In the event McCourt cannot repay Fox, he has promised the company $30 million from any settlement with or judgment against Bingham McCutchen, the law firm that drafted the since-invalidated agreement that McCourt had relied upon to establish his ownership of the Dodgers. The arrangement was disclosed to The Times by two individuals granted anonymity because they were not authorized to speak publicly about it.

Bingham has sued McCourt, seeking a judicial declaration that the law firm is not responsible should McCourt lose control of the Dodgers. There is no guarantee McCourt will get any money from Bingham, but Fox accepted that promise to securitize the loan.

"No accountant would even let you put that on your balance sheet," said Raman Sain, principal at Holthouse, Carlin & Van Trigt, a Southern California accounting firm that reviewed the Dodgers' financial records for The Times last year.

Sain said the nature of the loan — as opposed to McCourt getting a traditional bank loan or line of credit — indicated that the Dodgers' financial situation was "pretty dire."

On April 5, Frank McCourt presented Selig with a proposal from Fox for a 20-year television contract worth at least $3 billion, a deal McCourt said could provide funding to settle his divorce, manage the Dodgers' stiff debts and improve the team.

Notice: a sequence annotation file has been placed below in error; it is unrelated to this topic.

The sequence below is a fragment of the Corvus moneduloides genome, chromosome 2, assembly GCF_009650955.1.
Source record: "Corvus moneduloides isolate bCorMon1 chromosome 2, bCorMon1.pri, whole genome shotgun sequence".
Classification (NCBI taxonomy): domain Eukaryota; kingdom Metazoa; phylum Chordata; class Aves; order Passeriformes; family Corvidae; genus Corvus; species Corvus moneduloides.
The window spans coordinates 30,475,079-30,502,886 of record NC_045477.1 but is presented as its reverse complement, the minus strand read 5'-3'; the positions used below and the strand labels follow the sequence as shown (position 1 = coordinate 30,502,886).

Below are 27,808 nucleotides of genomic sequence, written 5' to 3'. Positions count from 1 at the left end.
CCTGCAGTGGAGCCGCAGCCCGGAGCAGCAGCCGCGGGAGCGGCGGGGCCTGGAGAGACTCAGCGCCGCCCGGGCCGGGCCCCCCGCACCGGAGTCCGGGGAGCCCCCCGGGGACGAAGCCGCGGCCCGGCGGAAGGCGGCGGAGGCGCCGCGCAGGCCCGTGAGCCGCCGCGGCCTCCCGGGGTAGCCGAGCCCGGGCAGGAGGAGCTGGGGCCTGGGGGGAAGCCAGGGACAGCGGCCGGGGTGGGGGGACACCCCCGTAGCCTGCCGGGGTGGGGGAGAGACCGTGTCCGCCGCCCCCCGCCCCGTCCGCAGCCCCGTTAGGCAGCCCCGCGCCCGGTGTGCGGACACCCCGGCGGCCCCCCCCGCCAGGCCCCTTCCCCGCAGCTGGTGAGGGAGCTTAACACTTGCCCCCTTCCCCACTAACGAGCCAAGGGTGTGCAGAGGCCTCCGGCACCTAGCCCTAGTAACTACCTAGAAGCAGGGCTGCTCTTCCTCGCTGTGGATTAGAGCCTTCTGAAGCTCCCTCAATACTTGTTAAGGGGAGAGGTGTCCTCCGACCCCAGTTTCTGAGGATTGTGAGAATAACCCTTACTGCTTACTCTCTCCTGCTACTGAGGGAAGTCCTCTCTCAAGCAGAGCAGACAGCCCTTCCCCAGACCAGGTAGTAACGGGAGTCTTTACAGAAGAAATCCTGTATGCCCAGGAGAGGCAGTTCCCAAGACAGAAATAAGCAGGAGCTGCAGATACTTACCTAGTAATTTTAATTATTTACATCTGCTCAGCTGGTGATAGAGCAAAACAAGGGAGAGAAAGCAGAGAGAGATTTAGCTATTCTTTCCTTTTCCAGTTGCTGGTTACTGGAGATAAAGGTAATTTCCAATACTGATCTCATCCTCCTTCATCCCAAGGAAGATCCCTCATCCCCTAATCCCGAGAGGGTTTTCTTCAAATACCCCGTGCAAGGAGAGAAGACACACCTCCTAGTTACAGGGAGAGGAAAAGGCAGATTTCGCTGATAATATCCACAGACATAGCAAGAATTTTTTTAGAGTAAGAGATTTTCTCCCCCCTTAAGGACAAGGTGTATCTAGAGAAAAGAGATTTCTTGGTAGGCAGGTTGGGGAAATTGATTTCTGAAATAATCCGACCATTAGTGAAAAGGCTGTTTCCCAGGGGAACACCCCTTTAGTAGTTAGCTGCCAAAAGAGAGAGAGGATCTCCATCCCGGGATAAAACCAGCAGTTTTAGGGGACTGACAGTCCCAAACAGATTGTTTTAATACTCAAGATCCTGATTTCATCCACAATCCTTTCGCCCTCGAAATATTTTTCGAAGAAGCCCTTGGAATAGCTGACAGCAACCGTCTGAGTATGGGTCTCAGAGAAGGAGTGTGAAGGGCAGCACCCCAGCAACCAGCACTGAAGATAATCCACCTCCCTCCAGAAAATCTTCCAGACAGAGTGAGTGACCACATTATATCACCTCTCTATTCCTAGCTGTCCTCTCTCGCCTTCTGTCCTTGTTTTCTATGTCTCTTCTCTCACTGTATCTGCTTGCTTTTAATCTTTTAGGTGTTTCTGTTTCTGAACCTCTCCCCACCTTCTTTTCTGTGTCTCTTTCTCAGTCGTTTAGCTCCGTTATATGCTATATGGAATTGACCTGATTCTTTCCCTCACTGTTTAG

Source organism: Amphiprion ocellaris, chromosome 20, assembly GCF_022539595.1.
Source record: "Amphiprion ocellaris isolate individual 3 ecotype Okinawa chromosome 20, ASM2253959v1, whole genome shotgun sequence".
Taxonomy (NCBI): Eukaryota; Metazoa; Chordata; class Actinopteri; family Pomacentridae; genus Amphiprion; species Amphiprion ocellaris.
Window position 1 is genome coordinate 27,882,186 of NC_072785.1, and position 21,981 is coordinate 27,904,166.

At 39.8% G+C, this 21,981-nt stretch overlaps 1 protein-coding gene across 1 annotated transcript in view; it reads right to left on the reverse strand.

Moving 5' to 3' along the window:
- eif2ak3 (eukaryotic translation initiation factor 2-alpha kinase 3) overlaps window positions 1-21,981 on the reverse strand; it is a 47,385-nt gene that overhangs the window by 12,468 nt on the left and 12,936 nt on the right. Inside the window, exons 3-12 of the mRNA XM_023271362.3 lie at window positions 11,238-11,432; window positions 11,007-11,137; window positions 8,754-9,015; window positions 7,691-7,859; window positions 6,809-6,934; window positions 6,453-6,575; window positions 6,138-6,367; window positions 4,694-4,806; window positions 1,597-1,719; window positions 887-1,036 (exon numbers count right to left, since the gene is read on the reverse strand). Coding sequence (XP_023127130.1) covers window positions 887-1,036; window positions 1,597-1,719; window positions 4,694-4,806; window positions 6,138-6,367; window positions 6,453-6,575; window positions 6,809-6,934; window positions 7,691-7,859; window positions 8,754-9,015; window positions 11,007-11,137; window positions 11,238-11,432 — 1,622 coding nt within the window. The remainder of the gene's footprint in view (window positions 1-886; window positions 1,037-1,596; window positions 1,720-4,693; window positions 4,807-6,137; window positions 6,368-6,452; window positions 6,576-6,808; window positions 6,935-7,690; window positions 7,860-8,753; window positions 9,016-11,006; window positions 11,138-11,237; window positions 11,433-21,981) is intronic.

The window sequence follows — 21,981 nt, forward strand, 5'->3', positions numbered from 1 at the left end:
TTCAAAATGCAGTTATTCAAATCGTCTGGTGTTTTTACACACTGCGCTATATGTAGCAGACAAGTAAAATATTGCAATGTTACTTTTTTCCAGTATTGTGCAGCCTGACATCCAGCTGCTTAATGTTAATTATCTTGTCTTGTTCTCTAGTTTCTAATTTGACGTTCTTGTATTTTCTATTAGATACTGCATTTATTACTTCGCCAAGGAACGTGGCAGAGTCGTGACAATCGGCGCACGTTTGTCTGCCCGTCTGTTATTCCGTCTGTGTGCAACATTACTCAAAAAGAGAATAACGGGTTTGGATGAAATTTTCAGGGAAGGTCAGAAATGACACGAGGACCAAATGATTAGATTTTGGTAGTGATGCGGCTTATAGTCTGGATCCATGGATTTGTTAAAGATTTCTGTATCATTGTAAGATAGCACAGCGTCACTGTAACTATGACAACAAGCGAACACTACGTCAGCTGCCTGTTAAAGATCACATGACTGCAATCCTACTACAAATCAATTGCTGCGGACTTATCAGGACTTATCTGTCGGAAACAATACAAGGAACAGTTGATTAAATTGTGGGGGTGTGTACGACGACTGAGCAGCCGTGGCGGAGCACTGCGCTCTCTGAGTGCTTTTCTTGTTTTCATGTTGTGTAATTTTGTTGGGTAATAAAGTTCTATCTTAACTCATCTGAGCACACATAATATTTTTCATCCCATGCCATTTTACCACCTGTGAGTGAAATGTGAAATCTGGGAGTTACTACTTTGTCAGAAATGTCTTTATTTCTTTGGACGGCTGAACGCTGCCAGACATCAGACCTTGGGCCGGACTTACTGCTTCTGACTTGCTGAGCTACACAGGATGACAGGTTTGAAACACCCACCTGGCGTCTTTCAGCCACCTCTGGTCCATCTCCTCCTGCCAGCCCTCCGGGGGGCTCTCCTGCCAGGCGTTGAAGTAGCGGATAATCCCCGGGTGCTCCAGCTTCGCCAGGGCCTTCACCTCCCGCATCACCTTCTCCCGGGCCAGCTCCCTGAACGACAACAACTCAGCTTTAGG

Selig has neither approved nor rejected the proposal. Since court papers revealed the McCourts had redirected more than $100 million from Dodgers revenues for personal expenses, Selig was loath to approve any deal in which significant revenue would not go into the team, according to numerous baseball officials.

In addition, according to the parties briefed about Wednesday's announcement, Selig had not received written assurance from Jamie McCourt that she had agreed to settle the divorce if the commissioner approved the Fox contract.

Jamie McCourt remains interested in buying all of the Dodgers, although it is uncertain that Major League Baseball would approve an ownership group with which she is involved, even as a minority partner. In a statement, she said: "As the 50% owner of the Dodgers, I welcome and support the commissioner's actions."

bill.shaikin@latimes.com

twitter.com/BillShaikin